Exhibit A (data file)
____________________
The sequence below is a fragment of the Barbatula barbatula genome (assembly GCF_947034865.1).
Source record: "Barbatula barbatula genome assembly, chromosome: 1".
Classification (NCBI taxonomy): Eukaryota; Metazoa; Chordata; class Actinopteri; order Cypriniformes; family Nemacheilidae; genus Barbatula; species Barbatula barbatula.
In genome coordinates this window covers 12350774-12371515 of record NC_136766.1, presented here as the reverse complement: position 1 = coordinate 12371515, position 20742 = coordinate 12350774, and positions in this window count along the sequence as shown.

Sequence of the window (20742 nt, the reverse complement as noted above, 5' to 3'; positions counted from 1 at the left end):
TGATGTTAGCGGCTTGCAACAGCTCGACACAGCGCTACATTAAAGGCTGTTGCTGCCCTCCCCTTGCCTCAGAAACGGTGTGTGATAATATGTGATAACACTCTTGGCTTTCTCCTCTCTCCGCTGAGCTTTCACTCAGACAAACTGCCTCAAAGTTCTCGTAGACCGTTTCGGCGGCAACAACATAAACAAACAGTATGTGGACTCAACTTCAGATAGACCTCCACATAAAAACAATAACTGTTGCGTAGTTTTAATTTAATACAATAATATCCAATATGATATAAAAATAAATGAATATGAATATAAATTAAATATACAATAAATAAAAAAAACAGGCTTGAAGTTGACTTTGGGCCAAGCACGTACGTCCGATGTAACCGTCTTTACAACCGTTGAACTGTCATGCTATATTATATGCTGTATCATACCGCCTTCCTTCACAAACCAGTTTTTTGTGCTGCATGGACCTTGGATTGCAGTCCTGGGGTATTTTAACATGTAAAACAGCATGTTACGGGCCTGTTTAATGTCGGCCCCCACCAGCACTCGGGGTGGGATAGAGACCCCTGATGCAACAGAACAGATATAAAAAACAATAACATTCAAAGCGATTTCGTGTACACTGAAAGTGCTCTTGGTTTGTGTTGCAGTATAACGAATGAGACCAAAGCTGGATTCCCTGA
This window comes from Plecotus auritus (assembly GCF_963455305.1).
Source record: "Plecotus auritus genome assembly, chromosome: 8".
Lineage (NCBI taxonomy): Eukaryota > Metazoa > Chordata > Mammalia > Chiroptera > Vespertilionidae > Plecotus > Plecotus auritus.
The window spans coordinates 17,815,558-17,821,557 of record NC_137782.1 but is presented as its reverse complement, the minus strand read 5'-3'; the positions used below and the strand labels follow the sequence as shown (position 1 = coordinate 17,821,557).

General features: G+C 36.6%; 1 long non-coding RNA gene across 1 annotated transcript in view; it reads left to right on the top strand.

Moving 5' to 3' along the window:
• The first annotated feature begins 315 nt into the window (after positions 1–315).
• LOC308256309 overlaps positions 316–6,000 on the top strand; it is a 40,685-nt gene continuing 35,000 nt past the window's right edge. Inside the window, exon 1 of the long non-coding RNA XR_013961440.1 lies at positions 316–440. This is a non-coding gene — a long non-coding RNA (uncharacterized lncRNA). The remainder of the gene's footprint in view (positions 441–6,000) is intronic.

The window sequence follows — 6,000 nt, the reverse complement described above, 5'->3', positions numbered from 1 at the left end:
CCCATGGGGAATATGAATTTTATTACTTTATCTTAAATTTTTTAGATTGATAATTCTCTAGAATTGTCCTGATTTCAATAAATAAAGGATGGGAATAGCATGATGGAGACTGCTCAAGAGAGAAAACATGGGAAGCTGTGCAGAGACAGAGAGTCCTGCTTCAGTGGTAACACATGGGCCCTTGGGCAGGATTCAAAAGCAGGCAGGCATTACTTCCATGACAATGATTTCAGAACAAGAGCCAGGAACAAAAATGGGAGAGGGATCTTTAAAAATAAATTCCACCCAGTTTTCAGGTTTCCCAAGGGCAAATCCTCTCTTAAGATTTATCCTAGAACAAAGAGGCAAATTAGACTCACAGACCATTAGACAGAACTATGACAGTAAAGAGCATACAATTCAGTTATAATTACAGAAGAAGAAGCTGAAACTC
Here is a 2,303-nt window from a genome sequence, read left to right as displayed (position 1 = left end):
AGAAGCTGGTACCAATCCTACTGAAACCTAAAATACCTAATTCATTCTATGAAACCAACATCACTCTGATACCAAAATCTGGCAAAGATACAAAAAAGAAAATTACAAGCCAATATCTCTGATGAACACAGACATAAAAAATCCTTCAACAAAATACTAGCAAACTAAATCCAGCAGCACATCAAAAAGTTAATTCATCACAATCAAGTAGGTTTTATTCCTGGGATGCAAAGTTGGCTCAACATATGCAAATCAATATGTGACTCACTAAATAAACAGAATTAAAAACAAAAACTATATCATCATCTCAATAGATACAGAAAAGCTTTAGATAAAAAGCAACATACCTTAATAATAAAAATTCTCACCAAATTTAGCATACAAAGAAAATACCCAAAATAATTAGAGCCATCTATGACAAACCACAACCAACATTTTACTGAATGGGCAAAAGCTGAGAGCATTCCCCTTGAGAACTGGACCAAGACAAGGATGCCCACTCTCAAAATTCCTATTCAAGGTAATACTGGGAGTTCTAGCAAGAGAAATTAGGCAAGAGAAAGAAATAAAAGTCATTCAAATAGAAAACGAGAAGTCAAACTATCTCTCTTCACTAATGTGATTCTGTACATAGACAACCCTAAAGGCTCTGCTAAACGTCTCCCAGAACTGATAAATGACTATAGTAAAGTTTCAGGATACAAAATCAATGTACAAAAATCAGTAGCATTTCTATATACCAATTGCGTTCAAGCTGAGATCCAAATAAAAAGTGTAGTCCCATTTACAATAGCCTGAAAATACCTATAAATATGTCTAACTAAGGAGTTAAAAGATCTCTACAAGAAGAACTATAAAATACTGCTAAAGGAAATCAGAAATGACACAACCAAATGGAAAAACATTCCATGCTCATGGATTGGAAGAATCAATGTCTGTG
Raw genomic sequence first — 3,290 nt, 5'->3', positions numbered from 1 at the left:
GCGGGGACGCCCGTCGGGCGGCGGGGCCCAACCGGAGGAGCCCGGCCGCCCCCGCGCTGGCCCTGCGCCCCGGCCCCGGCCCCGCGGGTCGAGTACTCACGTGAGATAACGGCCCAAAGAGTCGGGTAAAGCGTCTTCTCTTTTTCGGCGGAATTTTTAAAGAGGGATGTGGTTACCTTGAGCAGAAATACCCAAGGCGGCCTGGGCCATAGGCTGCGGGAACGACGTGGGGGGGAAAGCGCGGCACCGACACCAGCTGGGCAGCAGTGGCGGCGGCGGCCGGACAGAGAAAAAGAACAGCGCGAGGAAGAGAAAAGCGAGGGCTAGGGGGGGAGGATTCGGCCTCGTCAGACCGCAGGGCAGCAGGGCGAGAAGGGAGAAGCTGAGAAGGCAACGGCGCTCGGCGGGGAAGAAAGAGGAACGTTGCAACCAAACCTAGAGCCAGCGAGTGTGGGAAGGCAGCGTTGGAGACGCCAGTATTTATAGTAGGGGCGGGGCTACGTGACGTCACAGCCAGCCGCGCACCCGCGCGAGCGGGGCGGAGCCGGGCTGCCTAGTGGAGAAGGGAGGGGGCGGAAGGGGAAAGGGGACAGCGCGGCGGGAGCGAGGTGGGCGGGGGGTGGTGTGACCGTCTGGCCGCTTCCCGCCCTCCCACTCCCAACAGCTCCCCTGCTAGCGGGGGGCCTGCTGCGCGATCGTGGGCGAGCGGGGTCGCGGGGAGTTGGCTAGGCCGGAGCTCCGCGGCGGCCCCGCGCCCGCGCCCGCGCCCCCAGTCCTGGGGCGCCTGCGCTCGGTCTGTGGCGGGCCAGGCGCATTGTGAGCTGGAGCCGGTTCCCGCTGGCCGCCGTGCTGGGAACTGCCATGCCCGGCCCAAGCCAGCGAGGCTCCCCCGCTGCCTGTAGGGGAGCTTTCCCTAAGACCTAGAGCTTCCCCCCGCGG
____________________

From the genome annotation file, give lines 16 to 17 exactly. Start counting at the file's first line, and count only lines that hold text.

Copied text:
CCCATGGGGAATATGAATTTTATTACTTTATCTTAAATTTTTTAGATTGATAATTCTCTAGAATTGTCCTGATTTCAATAAATAAAGGATGGGAATAGCATGATGGAGACTGCTCAAGAGAGAAAACATGGGAAGCTGTGCAGAGACAGAGAGTCCTGCTTCAGTGGTAACACATGGGCCCTTGGGCAGGATTCAAAAGCAGGCAGGCATTACTTCCATGACAATGATTTCAGAACAAGAGCCAGGAACAAAAATGGGAGAGGGATCTTTAAAAATAAATTCCACCCAGTTTTCAGGTTTCCCAAGGGCAAATCCTCTCTTAAGATTTATCCTAGAACAAAGAGGCAAATTAGACTCACAGACCATTAGACAGAACTATGACAGTAAAGAGCATACAATTCAGTTATAATTACAGAAGAAGAAGCTGAAACTC
Here is a 2,303-nt window from a genome sequence, read left to right as displayed (position 1 = left end):